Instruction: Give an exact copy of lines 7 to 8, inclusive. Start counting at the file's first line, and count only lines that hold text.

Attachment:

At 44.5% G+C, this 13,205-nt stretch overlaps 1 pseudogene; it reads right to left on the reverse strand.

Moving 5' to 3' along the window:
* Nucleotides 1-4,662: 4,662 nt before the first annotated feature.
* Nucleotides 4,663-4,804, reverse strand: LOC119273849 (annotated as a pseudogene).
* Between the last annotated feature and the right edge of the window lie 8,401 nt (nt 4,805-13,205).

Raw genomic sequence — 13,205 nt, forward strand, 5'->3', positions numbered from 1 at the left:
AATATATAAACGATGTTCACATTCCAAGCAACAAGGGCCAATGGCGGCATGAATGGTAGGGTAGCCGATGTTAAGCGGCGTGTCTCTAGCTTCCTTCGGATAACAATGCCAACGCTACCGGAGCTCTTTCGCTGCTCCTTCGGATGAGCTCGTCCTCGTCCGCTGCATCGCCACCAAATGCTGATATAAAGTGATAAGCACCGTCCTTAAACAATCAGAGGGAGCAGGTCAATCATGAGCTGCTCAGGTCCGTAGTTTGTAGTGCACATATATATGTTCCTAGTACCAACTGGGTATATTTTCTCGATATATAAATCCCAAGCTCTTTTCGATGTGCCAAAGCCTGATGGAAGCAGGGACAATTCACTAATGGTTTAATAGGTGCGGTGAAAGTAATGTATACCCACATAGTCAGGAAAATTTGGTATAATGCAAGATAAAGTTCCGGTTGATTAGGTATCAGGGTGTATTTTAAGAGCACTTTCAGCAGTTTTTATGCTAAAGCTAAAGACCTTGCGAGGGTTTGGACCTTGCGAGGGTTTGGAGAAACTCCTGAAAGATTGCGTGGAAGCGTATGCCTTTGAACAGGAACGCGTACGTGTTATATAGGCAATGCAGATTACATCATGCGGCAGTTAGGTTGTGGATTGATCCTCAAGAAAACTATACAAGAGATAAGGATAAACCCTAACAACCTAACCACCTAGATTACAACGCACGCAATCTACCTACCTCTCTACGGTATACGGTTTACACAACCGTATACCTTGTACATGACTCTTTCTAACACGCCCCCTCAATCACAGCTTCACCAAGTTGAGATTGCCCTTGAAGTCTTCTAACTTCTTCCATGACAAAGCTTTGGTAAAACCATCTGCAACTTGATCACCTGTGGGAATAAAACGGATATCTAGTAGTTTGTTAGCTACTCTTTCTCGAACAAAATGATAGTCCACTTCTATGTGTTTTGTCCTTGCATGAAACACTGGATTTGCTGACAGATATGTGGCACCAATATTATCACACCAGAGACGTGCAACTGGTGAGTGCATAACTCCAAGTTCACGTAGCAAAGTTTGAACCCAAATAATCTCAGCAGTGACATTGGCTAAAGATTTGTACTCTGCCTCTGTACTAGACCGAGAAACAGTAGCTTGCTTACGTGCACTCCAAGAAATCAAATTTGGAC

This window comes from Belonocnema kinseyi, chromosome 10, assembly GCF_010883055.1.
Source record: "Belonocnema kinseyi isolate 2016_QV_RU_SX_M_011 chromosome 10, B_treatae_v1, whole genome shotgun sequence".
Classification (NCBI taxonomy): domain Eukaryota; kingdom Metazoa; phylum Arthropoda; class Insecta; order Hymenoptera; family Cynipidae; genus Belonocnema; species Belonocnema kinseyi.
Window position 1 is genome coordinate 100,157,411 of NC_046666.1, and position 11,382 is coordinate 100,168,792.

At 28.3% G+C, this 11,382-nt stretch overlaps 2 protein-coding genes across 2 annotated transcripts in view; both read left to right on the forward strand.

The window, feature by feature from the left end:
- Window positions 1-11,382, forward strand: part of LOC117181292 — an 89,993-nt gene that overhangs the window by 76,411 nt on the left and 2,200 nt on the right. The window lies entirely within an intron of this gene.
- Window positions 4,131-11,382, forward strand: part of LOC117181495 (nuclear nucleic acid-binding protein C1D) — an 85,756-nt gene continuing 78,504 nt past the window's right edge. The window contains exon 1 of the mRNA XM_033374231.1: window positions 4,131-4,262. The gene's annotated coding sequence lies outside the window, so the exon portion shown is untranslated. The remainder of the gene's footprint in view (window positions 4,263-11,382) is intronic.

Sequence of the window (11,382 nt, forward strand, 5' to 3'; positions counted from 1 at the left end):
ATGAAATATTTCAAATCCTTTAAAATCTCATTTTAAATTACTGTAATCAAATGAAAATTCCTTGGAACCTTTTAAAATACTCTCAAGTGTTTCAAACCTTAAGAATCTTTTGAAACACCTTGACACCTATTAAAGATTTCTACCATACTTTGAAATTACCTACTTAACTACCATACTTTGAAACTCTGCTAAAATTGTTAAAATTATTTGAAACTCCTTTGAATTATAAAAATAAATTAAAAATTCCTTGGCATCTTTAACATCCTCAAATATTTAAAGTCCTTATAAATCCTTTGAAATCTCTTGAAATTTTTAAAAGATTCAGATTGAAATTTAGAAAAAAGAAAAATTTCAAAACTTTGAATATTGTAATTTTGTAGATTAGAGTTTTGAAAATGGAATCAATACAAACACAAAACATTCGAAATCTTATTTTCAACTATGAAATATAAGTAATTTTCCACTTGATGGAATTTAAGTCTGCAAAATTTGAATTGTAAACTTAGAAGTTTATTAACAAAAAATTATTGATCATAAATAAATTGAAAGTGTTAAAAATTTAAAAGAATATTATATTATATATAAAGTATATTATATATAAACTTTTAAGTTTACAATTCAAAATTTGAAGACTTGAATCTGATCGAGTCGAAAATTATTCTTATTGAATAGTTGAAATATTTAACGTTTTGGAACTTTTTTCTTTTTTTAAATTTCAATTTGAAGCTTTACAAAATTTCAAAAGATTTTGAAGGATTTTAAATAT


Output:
AATATATAAACGATGTTCACATTCCAAGCAACAAGGGCCAATGGCGGCATGAATGGTAGGGTAGCCGATGTTAAGCGGCGTGTCTCTAGCTTCCTTCGGATAACAATGCCAACGCTACCGGAGCTCTTTCGCTGCTCCTTCGGATGAGCTCGTCCTCGTCCGCTGCATCGCCACCAAATGCTGATATAAAGTGATAAGCACCGTCCTTAAACAATCAGAGGGAGCAGGTCAATCATGAGCTGCTCAGGTCCGTAGTTTGTAGTGCACATATATATGTTCCTAGTACCAACTGGGTATATTTTCTCGATATATAAATCCCAAGCTCTTTTCGATGTGCCAAAGCCTGATGGAAGCAGGGACAATTCACTAATGGTTTAATAGGTGCGGTGAAAGTAATGTATACCCACATAGTCAGGAAAATTTGGTATAATGCAAGATAAAGTTCCGGTTGATTAGGTATCAGGGTGTATTTTAAGAGCACTTTCAGCAGTTTTTATGCTAAAGCTAAAGACCTTGCGAGGGTTTGGACCTTGCGAGGGTTTGGAGAAACTCCTGAAAGATTGCGTGGAAGCGTATGCCTTTGAACAGGAACGCGTACGTGTTATATAGGCAATGCAGATTACATCATGCGGCAGTTAGGTTGTGGATTGATCCTCAAGAAAACTATACAAGAGATAAGGATAAACCCTAACAACCTAACCACCTAGATTACAACGCACGCAATCTACCTACCTCTCTACGGTATACGGTTTACACAACCGTATACCTTGTACATGACTCTTTCTAACACGCCCCCTCAATCACAGCTTCACCAAGTTGAGATTGCCCTTGAAGTCTTCTAACTTCTTCCATGACAAAGCTTTGGTAAAACCATCTGCAACTTGATCACCTGTGGGAATAAAACGGATATCTAGTAGTTTGTTAGCTACTCTTTCTCGAACAAAATGATAGTCCACTTCTATGTGTTTTGTCCTTGCATGAAACACTGGATTTGCTGACAGATATGTGGCACCAATATTATCACACCAGAGACGTGCAACTGGTGAGTGCATAACTCCAAGTTCACGTAGCAAAGTTTGAACCCAAATAATCTCAGCAGTGACATTGGCTAAAGATTTGTACTCTGCCTCTGTACTAGACCGAGAAACAGTAGCTTGCTTACGTGCACTCCAAGAAATCAAATTTGGAC

This window comes from Belonocnema kinseyi, chromosome 10, assembly GCF_010883055.1.